Page 16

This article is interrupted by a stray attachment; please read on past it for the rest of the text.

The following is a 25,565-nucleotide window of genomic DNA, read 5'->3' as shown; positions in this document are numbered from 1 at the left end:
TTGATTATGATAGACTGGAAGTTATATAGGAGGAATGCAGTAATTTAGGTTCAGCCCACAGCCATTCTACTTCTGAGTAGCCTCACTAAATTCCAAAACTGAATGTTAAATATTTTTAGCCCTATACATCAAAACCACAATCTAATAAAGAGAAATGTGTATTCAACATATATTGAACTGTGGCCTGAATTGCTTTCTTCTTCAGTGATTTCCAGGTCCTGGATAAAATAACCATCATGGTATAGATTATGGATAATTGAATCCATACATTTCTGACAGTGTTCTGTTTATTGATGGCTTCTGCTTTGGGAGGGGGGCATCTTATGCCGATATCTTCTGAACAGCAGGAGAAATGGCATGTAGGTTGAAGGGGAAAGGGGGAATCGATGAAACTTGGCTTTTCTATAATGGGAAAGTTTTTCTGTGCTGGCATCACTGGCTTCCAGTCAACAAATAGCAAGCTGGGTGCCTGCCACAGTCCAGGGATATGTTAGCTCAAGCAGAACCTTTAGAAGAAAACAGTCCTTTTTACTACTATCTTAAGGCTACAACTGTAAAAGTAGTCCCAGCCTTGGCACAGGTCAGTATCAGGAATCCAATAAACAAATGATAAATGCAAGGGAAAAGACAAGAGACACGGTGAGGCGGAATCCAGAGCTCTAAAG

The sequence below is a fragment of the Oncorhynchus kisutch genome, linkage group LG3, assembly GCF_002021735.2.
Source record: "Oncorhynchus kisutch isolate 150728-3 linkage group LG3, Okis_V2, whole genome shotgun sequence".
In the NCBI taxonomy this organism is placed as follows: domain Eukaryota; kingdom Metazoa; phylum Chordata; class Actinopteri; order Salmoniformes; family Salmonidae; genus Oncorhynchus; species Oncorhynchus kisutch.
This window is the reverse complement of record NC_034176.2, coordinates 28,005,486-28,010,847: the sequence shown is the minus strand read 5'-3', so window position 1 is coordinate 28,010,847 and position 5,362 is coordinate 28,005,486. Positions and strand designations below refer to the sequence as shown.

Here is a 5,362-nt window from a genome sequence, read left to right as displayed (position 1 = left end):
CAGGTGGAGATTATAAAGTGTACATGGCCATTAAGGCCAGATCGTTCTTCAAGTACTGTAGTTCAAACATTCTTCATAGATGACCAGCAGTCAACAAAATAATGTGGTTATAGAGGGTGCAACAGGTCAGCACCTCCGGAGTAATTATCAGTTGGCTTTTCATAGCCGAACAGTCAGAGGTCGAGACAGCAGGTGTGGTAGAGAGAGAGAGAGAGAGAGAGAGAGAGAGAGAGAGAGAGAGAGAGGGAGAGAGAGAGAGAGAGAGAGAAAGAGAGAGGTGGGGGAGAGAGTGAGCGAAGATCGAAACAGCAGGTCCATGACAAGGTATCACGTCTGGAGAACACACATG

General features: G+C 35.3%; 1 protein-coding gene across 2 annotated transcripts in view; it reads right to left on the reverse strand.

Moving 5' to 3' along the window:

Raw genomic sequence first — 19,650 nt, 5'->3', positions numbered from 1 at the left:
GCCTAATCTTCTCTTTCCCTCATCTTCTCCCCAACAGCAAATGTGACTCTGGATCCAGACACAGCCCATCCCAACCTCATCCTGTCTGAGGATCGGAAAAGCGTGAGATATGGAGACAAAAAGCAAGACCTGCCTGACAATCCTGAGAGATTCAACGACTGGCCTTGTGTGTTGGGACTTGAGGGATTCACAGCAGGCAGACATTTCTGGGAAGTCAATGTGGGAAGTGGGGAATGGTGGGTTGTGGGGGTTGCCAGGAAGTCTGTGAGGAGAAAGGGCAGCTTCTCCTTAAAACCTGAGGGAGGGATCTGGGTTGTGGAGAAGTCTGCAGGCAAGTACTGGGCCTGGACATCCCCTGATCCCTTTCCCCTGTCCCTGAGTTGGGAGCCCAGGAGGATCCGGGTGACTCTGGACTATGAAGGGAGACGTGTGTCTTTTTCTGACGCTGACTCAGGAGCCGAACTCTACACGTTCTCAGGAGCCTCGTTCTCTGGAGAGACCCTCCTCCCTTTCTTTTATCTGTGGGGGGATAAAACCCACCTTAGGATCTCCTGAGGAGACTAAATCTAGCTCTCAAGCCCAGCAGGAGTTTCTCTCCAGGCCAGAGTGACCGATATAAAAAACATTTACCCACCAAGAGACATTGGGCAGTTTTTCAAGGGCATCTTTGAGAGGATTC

her favorite charity with double-dipping retired military brass. In Roger’s latest proposal, he defines acceptable delivery systems more broadly, to include other quasi-non-governmental organizations besides the Red Cross, which would provide assistance directly through humanitarian flights between Miami and Havana. The Cuban government is not to intervene, and they’re probably not going to like that. It’s getting a little murky now, but Roger knows what he’s doing. In fact, he has a lot of experience with these sorts of things. He knows they can get sticky, too. That Contra business, for example, turned into a real snake pit. For one thing, two congressional panels began investigating repeated reports that drug traffickers were able to take advantage of the private aid network set up to support the Contras. Ramon Milian-Rodriguez, a Miami-based money launderer with ties to the Medellin Cartel, testified in 1988 that drug funds were laundered to the Contras through two companies he set up. The Senate committee investigating the charges subsequently identified $230,000 in “non-lethal” U.S. Contra aid money that went through the bank account of one of these companies. About that time with Roger’s help the U.S. Agency for International Development awarded a $750,000 grant to the Thomas A. Dooley Foundation/INTERMED. The grant was intended for non-political groups, who treated children injured in the Nicaraguan war. But Dooley/INTERMED’s president at the time, Dr. Verne Chaney, Jr., worked with members of Marine Lieutenant Colonel Oliver North’s private Contra network, and had been a medical coordinator for the Contras. In 1985, he had performed a survey of the Contras’ medical needs at the request of retired Army Major General John K. Singlaub, a key person in North’s illegal Contra supply network during the two-year cutoff of most U.S. aid. Chaney did the work together with Robert Owen, who later owned up to being the Washington bag man for Colonel North. The arrangement had another curious feature: aid shipments were not inspected to insure that they were non-lethal. The commission to be established for this purpose by the Organization of American States and the Catholic Church in Nicaragua bogged down in an AID-inspired dispute about how the inspection funds would be spent. But AID began its shipments anyway, using a Honduran air cargo company that had “made a small number of supply flights to the Contras in the past,” according to the Washington Post from the OAS and the Nicaraguan government, the shipments continued, and coincidentally, so did the war. After it all finally ended, Roger went to the increasingly helpless OAS to rest up. He landed a tax-free sinecure that paid more than $100,000 annually from 1992 to 1995. It was quite a windfall. No one knew exactly what he did while he was there, but many people noticed that after that, Helms stopped criticizing the OAS for cronyism. He continued to hit the UN . and UNESCO pretty hard for cronyism, though. After all, none of Jesse’s cronies were able to cash in there. Roger is an influential guy with excellent Capitol Hill connections, and he soon materialized working for Congressman Benjamin A. Gilman, Chair of the House Committee on International Relations. Noriega became the reigning Latin America specialist, with a sub-specialty in hassling Haiti. We next heard from him when he spearheaded an unsuccessful effort to implicate the security agents of former President Jean Bertand Aristide in a number of high-profile political killings in and around Port-au-Prince. Then, in May of 1996, Roger made the acquaintance of Dr. Patrick Elie, a former Haitian deputy Defense Minister, top security and anti-narcotics aide to Aristide. Elie cracked up in late 1995 and left the Haitian government. He subsequently traveled to Washington, where he acquired two high-powered rifles, a semi-automatic pistol, three other guns, and 165 rounds of ammunition. Thus equipped, he announced his intention to kill Jean Casimir, Haiti’s Ambassador to the White House and the OAS. After Roger went to call on him in jail in rural Warsaw, Virginia, Elie told reporters that Noriega offered to intervene in his case if he provided information implicating the Aristide government in political killings during 1995. Roger denied this, saying that he had simply dropped by to find out if Elie knew anything interesting. nd so, on to Cuba in 1998, where \(in much to be done. Pressure is building in Congress to end the embargo, after the Pope criticized it so strongly. Connecticut Senator Christopher Dodd and California Representative Esteban Tones, both Democrats, are proposing legislation to allow the sale of food and medicine to Cuba, as well as other fundamental modifications. The legislation is supported by many powerful business groups both domestically and internationally. It obviously has Jesse and Roger worried. A new, non-lethal, people-to-people airlift could be just the ticket. The exercise should actually be simpler than the Contra nightmare, but even if it isn’t, Roger is probably still up to the job. As he put it when discussing his interest in humanitarian aid, “There’s more to helping people than doing good.” Nonetheless, if Congress is simply interested in doing good and helping Cubans, there are many effective ways to accomplish this. The Roman Catholic Caritas has 5,000 volunteers in Cuba and is widely seen as a neutral, independent organization. Caritas has a distribution network already in place, and was accredited last year to monitor the licensed sale of U.S. medicines and medical equipment. It doesn’t have to be that hard, but it’s probably going to be. Watch for this to get extremely nasty and complicated as many things seem to be, when Roger Noriega is involved. Gabriela Bocagrande reports occasionally for the Observer on the international scene, and observes the workings of politics in Las Americas from a ringside seat in Washington, D.C. UtilOti 110\(iti Labor Intensive Radio Radio of the union, by the union and for the union. \(News tips: call Paul Sherr at Tuesdays 6:30-7:00 p.m. KO.OP 91.7 FM MAY 22, 1998 THE TEXAS OBSERVER 23